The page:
Submitted to: Book Chapter
Publication Type: Book / Chapter
Publication Acceptance Date: November 11, 2008
Publication Date: January 4, 2010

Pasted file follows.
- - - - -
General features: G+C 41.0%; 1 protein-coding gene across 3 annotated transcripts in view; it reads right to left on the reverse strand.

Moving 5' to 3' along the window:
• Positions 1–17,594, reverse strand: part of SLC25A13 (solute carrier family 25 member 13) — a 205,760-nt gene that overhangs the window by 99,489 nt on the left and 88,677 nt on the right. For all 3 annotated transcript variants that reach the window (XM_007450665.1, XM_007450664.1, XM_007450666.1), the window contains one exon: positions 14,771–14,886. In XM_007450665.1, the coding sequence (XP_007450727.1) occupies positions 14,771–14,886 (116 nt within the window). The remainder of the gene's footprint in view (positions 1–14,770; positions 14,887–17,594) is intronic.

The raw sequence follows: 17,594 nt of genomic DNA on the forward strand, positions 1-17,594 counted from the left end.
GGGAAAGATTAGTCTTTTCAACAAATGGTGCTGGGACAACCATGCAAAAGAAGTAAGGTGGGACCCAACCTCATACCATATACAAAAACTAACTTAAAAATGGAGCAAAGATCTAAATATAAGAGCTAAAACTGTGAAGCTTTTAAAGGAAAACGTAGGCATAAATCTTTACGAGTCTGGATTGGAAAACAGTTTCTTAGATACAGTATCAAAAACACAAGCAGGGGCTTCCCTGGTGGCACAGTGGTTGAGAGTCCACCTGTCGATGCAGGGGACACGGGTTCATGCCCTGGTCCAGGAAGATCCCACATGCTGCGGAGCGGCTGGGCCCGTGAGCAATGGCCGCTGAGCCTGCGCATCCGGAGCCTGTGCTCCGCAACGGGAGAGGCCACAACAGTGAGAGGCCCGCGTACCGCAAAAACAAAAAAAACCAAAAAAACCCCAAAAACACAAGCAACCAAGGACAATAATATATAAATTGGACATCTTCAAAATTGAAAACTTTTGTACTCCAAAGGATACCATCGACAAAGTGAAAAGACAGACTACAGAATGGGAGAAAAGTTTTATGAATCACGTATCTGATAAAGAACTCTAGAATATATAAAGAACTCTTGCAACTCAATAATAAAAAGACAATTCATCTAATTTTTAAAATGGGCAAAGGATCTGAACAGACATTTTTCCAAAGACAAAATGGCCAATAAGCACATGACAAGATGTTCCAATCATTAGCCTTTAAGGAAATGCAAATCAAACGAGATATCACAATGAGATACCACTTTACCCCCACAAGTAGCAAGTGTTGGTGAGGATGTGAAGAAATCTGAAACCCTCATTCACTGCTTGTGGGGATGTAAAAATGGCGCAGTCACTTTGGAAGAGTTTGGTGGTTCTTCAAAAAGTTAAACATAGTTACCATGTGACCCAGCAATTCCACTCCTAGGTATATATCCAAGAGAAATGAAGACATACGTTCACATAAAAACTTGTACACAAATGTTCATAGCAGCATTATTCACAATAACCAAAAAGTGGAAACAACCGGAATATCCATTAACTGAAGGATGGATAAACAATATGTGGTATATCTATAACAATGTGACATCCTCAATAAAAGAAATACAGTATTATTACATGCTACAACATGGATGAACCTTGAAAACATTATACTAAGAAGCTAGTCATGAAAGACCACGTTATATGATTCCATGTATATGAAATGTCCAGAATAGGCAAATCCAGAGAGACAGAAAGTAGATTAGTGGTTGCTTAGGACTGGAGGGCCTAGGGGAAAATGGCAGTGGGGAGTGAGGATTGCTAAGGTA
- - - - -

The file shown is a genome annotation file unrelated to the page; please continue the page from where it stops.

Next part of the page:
Citation: Bartelt, R.J. 2010. Volatile hydrocarbon pheromones from beetles. In: Blomquist, G.J. and Bagneres, A.G., editors. Insect Hydrocarbons: Biology, Biochemistry, and Chemical Ecology. Chapter 19, New York, NY: Cambridge Press. p 448-476. Technical Abstract: This chapter reviews literature about hydrocarbons from beetles that serve as long-range pheromones. The most thoroughly studied beetles that use volatile hydrocarbon pheromones belong to the family Nitidulidae in the genera Carpophilus and Colopterus. Published pheromone research deals with behavior in the laboratory and field, analytical and synthetic chemistry, physiology, biochemistry, and practical uses in agriculture. In addition, there are beetles in other families that use volatile hydrocarbon pheromones but are less well studied. These include flea beetles (Chrysomelidae), the broad-horned flour beetle (Tenebrionidae), the spruce beetle (Scolytidae), and a rove beetle (Staphylinidae). In these groups, literature coverage focuses on chemistry and behavioral responses.